Nearly three decades ago, David Kim deployed with the 7th Infantry Battalion to remove Panamanian Dictator Manuel Noriega under Operation Just Cause. Five days before Christmas, a member of his unit, Sgt. William Delaney Gibbs, was killed. He left behind a wife, then-pregnant with their daughter.

Kim returned home after the 1989 mission and asked his wife Cynthia, “Who is going to take care of their baby girl?”

The couple, inspired to act, founded Children of Fallen Patriots in 2002 with a simple mission: Provide college scholarships to Gold Star families across all branches of the military. Since its inception, the nonprofit has awarded more than $29 million to the children of service members who have died in combat, training, and by suicide.

Kim never forgot Gibbs or his daughter, and according to Cynthia, they’ve managed to follow her story to this day.

“[Gibbs] is iconic and represents the whole group,” Cynthia told Military Times. “We memorialize him through this organization every day.”

The fallen sergeant has done more than just serve as the inspiration for Children of Fallen Patriots. Major companies like PepsiCo have also joined the cause. IHOP President Darren Rebelez, a West Point classmate of Kim’s, recently partnered with the two organizations to raise hundreds of thousands of dollars to put towards the education and counseling needs of Gold Star children.

On May 21, at a New Jersey IHOP pit stop along the PepsiCo Rolling Remembrance tour, executives from all three organizations gathered to celebrate the work of Fallen Patriots, which has helped fund education for more than 1,400 children. But in the last 35 years, more than 200,000 military children have lost a parent, and according the organization’s 2018 report, they will need “approximately $500 million to achieve the dreams their parents wanted for them.”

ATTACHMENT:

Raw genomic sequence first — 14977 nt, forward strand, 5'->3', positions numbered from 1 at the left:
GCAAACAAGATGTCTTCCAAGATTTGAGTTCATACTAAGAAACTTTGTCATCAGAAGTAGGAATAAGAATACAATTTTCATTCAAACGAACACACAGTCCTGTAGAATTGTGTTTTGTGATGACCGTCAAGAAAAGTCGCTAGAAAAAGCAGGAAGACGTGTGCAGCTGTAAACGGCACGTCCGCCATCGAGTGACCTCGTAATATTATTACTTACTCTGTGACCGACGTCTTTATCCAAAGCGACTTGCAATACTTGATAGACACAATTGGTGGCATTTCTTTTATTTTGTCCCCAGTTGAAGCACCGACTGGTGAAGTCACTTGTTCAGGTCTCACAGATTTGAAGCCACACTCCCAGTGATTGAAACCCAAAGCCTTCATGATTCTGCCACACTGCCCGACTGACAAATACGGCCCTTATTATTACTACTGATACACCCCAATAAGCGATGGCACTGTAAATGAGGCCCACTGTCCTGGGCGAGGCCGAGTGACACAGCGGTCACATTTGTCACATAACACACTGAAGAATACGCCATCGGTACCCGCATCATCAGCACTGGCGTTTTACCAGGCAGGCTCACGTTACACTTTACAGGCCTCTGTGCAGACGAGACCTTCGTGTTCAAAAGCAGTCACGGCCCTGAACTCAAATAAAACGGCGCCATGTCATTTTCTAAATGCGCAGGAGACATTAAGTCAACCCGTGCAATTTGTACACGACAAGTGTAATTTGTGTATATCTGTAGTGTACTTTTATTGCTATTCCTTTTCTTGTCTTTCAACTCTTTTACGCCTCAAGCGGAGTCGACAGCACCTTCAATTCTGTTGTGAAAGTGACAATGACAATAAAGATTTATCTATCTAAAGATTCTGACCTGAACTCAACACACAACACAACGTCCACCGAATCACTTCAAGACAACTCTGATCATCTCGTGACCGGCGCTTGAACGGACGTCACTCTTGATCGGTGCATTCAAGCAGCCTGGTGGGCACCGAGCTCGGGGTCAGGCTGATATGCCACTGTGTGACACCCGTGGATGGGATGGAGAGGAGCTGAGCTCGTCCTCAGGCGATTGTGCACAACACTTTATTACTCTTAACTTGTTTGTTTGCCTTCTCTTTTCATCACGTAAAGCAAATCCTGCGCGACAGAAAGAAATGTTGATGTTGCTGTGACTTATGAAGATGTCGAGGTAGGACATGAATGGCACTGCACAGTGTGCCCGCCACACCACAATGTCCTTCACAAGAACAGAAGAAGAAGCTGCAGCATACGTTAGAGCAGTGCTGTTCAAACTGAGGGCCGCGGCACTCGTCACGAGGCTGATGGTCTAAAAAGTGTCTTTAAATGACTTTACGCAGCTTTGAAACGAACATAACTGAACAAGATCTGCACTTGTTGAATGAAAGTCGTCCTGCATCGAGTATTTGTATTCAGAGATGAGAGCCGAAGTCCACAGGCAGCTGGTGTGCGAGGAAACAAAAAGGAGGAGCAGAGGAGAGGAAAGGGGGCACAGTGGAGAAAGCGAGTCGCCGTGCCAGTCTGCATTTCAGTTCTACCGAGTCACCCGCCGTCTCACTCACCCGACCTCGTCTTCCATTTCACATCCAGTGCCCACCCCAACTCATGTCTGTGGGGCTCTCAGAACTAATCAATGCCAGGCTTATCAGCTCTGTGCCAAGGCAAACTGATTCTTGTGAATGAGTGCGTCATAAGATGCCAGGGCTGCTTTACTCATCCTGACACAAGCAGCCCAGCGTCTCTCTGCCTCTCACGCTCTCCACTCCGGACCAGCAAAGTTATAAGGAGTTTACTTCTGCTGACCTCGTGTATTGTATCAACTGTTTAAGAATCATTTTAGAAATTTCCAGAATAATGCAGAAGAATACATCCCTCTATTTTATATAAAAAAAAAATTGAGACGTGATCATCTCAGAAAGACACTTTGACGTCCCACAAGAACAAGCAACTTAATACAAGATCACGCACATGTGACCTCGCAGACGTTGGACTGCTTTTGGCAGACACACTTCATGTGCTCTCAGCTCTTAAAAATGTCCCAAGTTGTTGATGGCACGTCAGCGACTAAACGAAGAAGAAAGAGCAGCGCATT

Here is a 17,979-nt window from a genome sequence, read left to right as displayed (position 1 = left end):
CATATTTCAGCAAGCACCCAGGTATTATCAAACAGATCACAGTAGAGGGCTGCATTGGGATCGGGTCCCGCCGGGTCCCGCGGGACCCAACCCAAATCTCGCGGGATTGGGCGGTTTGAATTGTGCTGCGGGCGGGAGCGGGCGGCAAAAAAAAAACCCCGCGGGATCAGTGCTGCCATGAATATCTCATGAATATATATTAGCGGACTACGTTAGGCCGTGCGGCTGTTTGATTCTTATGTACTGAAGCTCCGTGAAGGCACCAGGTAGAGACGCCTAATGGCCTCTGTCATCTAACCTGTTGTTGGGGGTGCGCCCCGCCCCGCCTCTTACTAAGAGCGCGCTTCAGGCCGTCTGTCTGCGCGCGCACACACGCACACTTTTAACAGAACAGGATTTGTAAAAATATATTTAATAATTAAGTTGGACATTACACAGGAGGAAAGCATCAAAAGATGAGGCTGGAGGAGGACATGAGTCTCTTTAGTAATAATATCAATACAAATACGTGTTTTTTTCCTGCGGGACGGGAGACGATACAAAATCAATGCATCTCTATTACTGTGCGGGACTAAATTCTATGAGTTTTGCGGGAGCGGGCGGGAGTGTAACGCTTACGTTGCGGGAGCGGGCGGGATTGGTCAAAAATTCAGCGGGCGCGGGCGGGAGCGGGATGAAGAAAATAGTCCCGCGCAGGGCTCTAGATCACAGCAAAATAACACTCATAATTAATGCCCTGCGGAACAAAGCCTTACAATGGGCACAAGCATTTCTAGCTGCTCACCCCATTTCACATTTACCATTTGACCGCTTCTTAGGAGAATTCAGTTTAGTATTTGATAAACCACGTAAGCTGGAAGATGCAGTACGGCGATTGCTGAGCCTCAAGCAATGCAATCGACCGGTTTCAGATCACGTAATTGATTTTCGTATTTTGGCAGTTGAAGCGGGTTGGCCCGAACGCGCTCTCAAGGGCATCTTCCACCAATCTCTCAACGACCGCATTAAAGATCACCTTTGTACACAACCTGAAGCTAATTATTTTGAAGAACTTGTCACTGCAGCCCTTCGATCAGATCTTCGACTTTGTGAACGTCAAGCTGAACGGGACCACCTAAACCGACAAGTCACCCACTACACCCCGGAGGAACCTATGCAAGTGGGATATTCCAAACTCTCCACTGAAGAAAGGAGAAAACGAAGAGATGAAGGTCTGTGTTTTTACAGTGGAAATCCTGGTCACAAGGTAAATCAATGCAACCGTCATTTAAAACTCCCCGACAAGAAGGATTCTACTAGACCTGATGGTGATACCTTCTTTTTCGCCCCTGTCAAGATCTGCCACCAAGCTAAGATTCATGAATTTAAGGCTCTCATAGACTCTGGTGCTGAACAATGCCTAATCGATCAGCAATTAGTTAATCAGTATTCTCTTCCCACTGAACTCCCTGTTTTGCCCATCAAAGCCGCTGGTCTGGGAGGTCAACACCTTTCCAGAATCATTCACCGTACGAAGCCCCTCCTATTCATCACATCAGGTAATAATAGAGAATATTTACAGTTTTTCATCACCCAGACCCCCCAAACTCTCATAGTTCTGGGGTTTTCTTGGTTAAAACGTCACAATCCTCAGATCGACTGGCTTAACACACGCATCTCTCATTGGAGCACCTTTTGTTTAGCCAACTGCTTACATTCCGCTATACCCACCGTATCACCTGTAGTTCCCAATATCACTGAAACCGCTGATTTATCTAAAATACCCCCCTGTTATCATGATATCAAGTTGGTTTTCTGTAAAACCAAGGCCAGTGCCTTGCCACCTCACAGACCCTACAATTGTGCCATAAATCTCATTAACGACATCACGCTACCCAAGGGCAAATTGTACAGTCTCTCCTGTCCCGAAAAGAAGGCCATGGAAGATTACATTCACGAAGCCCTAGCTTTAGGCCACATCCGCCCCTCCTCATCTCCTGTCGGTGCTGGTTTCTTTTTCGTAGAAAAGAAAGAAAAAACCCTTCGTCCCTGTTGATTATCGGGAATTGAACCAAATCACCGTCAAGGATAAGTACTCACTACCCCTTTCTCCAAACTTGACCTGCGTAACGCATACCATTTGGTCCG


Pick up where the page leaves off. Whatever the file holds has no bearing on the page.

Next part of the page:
By the end of the current month-long campaign, which ends May 31, Rebelez hopes IHOP will raise $1 million in scholarships through pancake sales and donations. PepsiCo, to date, has raised $860,000.

“These kids help me appreciate every day. Some of them call me when they get an A on a test,” Cynthia gushed. “Every day I have a moment like that. It’s just really inspiring.”

Sarah Sicard is a Senior Editor with Military Times. She previously served as the Digitial Editor of Military Times and the Army Times Editor. Other work can be found at National Defense Magazine, Task & Purpose, and Defense News.

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